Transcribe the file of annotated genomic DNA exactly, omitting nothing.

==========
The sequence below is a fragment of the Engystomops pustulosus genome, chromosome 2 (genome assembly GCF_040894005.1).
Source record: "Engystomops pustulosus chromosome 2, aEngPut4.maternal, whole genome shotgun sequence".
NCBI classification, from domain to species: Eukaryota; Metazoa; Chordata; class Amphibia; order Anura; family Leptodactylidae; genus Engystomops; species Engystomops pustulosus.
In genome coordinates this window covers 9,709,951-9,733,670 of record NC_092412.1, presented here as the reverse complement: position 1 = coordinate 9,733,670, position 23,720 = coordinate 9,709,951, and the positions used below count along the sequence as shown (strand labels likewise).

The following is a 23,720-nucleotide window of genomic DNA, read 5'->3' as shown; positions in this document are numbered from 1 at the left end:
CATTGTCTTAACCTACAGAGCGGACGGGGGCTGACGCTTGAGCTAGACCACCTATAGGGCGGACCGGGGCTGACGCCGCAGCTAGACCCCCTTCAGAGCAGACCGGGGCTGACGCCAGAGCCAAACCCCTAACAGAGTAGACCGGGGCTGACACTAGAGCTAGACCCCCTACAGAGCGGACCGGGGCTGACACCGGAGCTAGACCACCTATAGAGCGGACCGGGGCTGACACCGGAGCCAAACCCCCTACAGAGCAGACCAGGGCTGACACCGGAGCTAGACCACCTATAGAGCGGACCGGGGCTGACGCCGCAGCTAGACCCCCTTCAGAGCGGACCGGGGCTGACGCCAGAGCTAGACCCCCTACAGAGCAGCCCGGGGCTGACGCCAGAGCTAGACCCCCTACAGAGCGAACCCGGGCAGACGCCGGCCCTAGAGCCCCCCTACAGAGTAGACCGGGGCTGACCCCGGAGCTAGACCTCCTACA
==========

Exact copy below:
The sequence below is a fragment of the Engystomops pustulosus genome, chromosome 2 (genome assembly GCF_040894005.1).
Source record: "Engystomops pustulosus chromosome 2, aEngPut4.maternal, whole genome shotgun sequence".
NCBI classification, from domain to species: Eukaryota; Metazoa; Chordata; class Amphibia; order Anura; family Leptodactylidae; genus Engystomops; species Engystomops pustulosus.
In genome coordinates this window covers 9,709,951-9,733,670 of record NC_092412.1, presented here as the reverse complement: position 1 = coordinate 9,733,670, position 23,720 = coordinate 9,709,951, and the positions used below count along the sequence as shown (strand labels likewise).

The following is a 23,720-nucleotide window of genomic DNA, read 5'->3' as shown; positions in this document are numbered from 1 at the left end:
CATTGTCTTAACCTACAGAGCGGACGGGGGCTGACGCTTGAGCTAGACCACCTATAGGGCGGACCGGGGCTGACGCCGCAGCTAGACCCCCTTCAGAGCAGACCGGGGCTGACGCCAGAGCCAAACCCCTAACAGAGTAGACCGGGGCTGACACTAGAGCTAGACCCCCTACAGAGCGGACCGGGGCTGACACCGGAGCTAGACCACCTATAGAGCGGACCGGGGCTGACACCGGAGCCAAACCCCCTACAGAGCAGACCAGGGCTGACACCGGAGCTAGACCACCTATAGAGCGGACCGGGGCTGACGCCGCAGCTAGACCCCCTTCAGAGCGGACCGGGGCTGACGCCAGAGCTAGACCCCCTACAGAGCAGCCCGGGGCTGACGCCAGAGCTAGACCCCCTACAGAGCGAACCCGGGCAGACGCCGGCCCTAGAGCCCCCCTACAGAGTAGACCGGGGCTGACCCCGGAGCTAGACCTCCTACA